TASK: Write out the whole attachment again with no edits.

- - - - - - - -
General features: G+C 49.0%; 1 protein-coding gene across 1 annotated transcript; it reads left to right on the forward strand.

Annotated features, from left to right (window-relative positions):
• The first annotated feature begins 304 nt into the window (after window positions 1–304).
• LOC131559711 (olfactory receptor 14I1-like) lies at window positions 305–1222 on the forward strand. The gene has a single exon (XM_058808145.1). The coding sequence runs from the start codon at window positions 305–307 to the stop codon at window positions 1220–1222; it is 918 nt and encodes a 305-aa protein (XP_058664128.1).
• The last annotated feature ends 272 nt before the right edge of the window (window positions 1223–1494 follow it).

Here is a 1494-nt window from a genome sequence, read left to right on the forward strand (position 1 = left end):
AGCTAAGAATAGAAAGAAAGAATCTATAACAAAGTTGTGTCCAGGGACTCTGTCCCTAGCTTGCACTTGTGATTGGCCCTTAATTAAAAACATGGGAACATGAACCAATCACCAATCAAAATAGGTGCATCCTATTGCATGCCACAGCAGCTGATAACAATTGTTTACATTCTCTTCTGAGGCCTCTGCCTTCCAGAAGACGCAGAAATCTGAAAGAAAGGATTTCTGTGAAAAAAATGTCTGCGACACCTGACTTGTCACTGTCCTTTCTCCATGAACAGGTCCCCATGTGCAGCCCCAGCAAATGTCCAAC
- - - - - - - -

General features: G+C 49.0%; 1 protein-coding gene across 1 annotated transcript; it reads left to right on the forward strand.

Annotated features, from left to right (window-relative positions):
• The first annotated feature begins 304 nt into the window (after window positions 1–304).
• LOC131559711 (olfactory receptor 14I1-like) lies at window positions 305–1222 on the forward strand. The gene has a single exon (XM_058808145.1). The coding sequence runs from the start codon at window positions 305–307 to the stop codon at window positions 1220–1222; it is 918 nt and encodes a 305-aa protein (XP_058664128.1).
• The last annotated feature ends 272 nt before the right edge of the window (window positions 1223–1494 follow it).

Here is a 1494-nt window from a genome sequence, read left to right on the forward strand (position 1 = left end):
AGCTAAGAATAGAAAGAAAGAATCTATAACAAAGTTGTGTCCAGGGACTCTGTCCCTAGCTTGCACTTGTGATTGGCCCTTAATTAAAAACATGGGAACATGAACCAATCACCAATCAAAATAGGTGCATCCTATTGCATGCCACAGCAGCTGATAACAATTGTTTACATTCTCTTCTGAGGCCTCTGCCTTCCAGAAGACGCAGAAATCTGAAAGAAAGGATTTCTGTGAAAAAAATGTCTGCGACACCTGACTTGTCACTGTCCTTTCTCCATGAACAGGTCCCCATGTGCAGCCCCAGCAAATGTCCAAC